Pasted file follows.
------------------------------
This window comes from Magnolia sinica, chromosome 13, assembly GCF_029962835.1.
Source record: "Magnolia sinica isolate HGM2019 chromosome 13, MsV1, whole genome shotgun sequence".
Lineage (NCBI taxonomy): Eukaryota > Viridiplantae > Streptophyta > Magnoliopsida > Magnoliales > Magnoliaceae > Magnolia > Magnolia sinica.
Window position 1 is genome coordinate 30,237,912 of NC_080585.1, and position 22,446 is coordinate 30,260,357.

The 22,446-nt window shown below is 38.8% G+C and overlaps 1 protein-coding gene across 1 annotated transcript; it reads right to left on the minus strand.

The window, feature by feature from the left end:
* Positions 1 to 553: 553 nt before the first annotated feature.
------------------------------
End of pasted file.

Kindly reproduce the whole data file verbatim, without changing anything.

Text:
This window comes from Magnolia sinica, chromosome 13, assembly GCF_029962835.1.
Source record: "Magnolia sinica isolate HGM2019 chromosome 13, MsV1, whole genome shotgun sequence".
Lineage (NCBI taxonomy): Eukaryota > Viridiplantae > Streptophyta > Magnoliopsida > Magnoliales > Magnoliaceae > Magnolia > Magnolia sinica.
Window position 1 is genome coordinate 30,237,912 of NC_080585.1, and position 22,446 is coordinate 30,260,357.

The 22,446-nt window shown below is 38.8% G+C and overlaps 1 protein-coding gene across 1 annotated transcript; it reads right to left on the minus strand.

The window, feature by feature from the left end:
* Positions 1 to 553: 553 nt before the first annotated feature.